Travelers, commuters and people who don't want bulk: The first group of people attracted to the smaller tablets are people simply looking for a more compact and portable device than the full 10-inch tablets. These may be people who travel often or commute to work everyday and are looking for a device that's bigger than a smartphone to read books and magazines and watch videos. This size is works for those activities since it fits easily into a purse or backpack or even an inside suit pocket.
Cheapskates and parents on a budget: Since the smaller tablets are generally priced lower than the bigger 10-inch tablets, these devices are also attractive to price sensitive consumers. That means cheapskates, such as myself, as well as parents, who may not want to put an expensive device in the often grubby, sticky and unsteady hands of their children, are willing to buy these devices if the price is right.
Generally speaking, for the first category of consumers, there's a lot to like about the iPad Mini. It's screen is bigger than its competitors, the Nexus 7 sold by Google and Amazon's Kindle Fire HD. Phil Schiller, Apple's senior vice president for marketing, said during the keynote that the iPad Mini's screen has 29.6 inches of screen space, compared with 21.9 inches for the Nexus tablet. In a demonstration, he compared the two devices side by side and showed how in landscape mode, the iPad mini showed 67 percent more of the page.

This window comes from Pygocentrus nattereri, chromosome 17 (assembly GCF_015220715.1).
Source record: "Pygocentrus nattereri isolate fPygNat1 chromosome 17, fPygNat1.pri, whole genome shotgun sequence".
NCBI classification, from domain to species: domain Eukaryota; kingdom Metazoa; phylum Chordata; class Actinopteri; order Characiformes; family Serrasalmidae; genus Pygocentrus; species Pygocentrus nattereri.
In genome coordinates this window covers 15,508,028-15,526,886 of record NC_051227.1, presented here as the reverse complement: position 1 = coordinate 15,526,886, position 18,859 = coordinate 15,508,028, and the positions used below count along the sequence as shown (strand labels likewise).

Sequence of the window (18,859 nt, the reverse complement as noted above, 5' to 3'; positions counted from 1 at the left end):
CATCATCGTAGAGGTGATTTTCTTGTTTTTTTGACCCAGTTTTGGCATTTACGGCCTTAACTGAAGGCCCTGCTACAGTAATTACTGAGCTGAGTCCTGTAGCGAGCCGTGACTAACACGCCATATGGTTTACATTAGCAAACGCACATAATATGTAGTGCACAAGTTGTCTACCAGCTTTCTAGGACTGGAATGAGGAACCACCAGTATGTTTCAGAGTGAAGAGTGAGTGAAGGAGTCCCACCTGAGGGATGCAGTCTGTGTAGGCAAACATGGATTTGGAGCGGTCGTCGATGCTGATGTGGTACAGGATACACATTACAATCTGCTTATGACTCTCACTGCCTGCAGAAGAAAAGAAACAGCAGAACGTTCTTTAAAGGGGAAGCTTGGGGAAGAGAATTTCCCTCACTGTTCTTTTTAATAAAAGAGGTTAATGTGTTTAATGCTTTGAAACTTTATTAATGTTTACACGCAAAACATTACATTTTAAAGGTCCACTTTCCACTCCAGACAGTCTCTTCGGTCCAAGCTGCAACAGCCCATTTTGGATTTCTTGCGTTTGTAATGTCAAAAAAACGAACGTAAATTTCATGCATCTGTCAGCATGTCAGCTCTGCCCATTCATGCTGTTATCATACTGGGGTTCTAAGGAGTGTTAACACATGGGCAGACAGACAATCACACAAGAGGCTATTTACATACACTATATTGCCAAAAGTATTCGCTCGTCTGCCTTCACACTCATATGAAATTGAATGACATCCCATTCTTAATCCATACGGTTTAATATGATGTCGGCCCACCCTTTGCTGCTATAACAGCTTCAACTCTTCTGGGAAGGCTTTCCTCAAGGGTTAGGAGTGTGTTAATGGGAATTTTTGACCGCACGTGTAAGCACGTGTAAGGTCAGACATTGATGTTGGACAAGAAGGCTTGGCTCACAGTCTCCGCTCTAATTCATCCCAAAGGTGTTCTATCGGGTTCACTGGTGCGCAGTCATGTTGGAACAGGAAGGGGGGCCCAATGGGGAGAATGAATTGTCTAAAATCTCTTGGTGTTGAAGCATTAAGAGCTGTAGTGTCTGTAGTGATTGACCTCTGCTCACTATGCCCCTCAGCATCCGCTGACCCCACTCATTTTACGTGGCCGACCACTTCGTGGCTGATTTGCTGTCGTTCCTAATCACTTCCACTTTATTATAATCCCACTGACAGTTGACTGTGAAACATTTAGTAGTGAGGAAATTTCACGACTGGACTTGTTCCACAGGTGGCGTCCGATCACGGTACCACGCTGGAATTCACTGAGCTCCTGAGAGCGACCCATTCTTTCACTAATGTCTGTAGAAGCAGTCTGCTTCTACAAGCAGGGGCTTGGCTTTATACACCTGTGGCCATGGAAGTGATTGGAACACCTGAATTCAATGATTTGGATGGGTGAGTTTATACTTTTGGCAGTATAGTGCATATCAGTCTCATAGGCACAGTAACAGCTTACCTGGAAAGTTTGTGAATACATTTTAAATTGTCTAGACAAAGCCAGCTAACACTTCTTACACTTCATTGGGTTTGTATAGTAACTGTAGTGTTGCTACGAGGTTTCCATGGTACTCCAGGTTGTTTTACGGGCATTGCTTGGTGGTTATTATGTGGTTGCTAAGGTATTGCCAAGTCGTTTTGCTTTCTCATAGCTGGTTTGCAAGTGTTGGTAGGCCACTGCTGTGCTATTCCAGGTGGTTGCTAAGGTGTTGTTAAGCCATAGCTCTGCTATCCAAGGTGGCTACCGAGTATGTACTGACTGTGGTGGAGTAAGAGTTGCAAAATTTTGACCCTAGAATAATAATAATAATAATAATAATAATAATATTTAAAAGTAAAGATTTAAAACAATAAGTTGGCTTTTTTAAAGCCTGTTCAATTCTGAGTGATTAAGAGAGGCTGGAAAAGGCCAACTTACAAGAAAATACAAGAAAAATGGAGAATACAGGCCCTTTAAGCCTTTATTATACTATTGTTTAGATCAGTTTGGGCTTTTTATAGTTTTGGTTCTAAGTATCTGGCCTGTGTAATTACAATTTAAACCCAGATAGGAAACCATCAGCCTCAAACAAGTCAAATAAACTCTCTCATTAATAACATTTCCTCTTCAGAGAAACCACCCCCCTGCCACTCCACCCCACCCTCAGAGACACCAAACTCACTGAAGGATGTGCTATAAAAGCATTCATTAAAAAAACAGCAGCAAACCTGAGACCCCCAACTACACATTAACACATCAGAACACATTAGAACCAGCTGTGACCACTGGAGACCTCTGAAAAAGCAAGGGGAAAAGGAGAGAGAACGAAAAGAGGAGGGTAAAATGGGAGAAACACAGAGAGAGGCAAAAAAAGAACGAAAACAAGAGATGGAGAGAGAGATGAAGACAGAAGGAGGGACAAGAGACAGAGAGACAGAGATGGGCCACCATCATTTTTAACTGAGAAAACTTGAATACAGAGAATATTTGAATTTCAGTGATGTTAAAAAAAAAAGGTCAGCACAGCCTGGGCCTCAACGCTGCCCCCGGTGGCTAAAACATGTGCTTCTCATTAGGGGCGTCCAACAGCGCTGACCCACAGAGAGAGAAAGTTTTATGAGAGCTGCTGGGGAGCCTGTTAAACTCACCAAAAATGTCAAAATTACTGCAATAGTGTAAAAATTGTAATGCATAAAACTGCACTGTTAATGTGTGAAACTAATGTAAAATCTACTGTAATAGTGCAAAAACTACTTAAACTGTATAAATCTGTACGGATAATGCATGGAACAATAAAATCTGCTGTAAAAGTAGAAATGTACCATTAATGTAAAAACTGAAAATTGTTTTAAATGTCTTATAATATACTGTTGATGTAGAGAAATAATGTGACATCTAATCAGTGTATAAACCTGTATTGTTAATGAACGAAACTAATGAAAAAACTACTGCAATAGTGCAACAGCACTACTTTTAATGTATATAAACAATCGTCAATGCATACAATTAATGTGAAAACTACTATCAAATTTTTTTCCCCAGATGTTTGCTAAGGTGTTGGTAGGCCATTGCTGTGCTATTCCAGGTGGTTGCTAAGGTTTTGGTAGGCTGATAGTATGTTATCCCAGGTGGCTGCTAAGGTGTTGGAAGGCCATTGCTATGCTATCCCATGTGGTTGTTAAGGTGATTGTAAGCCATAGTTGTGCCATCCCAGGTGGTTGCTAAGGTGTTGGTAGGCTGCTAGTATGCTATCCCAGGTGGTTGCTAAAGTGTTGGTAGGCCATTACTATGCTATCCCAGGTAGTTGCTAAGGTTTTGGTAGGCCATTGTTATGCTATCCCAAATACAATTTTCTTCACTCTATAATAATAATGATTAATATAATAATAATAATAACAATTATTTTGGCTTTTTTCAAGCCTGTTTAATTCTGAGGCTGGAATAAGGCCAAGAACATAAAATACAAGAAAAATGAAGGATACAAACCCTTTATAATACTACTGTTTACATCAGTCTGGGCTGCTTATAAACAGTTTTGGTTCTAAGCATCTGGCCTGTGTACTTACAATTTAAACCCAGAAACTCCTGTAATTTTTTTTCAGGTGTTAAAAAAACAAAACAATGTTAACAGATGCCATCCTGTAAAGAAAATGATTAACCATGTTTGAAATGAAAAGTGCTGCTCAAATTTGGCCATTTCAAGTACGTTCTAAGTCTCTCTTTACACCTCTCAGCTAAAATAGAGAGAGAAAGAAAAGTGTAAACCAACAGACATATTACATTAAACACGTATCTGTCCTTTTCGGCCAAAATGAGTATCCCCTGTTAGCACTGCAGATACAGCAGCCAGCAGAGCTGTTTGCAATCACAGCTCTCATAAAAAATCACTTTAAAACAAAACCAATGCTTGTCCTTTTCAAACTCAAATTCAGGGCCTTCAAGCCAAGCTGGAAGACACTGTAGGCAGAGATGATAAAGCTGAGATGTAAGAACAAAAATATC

The iPad Mini also offers many more apps than either of the competitors. Apple has 275,000 tablet apps available for the iPad Mini, while Google Play has far fewer dedicated to tablets. In fact, app development for tablets has been an issue for the Google Android platform. Google hoped that the competitively priced Nexus 7 would help fix that by giving developers an inexpensive device they could use for app development purposes. But we haven't yet seen the fruits of those efforts.
The Kindle Fire, which is a modified Android device, has even fewer apps than the Nexus 7 available for its platform. It doesn't offer full access to the Google Play Store, and instead it offers its own curated app store. That said, it's relatively easy to search for apps on Amazon's website. And it has many of the most popular apps, such as Netflix, Skype, Pandora, HBO Go, and games like Scrabble, Angry Birds, and Fruit Ninja.